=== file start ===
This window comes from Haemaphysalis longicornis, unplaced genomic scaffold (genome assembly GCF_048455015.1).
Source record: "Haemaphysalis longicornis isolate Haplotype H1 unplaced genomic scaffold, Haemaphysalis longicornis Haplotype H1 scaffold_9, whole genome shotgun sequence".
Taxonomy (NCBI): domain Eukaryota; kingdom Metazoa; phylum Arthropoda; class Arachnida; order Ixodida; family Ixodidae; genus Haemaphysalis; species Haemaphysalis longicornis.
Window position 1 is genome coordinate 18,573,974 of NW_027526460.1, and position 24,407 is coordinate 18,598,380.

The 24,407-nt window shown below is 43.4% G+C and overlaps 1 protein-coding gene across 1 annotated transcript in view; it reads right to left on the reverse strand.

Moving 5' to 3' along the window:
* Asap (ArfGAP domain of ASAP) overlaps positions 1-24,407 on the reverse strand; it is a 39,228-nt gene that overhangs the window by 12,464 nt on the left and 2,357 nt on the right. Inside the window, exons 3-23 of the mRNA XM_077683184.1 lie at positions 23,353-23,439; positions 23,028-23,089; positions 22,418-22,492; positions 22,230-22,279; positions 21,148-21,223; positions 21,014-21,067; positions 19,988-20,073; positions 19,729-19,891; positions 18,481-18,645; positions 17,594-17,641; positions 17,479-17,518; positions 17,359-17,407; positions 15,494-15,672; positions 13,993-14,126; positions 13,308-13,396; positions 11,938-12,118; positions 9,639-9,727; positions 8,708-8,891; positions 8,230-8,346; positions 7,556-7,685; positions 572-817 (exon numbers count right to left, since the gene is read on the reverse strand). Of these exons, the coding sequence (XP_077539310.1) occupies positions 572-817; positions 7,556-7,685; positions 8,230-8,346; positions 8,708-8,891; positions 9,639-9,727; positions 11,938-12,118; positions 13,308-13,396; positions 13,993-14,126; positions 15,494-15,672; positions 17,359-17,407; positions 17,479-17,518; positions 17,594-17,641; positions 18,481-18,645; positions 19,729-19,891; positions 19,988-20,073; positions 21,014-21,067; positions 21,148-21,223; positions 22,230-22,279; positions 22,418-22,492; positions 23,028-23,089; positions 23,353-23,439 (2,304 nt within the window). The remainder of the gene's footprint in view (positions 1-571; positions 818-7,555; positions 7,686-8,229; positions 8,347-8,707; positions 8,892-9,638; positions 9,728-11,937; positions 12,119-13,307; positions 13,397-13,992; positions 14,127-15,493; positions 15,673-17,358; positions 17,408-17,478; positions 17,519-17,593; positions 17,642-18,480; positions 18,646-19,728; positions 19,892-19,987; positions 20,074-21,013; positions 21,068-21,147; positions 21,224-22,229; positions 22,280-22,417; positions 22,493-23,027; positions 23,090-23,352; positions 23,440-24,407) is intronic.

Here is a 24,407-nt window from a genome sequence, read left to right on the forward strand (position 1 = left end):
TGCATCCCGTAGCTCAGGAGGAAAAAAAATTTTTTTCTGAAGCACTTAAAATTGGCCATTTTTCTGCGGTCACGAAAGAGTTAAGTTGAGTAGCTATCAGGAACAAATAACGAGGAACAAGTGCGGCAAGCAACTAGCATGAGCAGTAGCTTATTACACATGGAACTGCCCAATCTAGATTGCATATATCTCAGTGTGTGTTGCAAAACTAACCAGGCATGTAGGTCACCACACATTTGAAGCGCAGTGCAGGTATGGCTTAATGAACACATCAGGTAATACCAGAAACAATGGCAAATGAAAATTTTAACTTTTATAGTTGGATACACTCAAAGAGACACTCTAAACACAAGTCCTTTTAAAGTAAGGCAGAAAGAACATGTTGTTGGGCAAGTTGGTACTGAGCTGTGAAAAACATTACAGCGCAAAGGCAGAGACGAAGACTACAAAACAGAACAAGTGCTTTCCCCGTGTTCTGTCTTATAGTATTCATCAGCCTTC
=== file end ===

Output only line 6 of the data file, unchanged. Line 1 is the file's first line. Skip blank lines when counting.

Moving 5' to 3' along the window: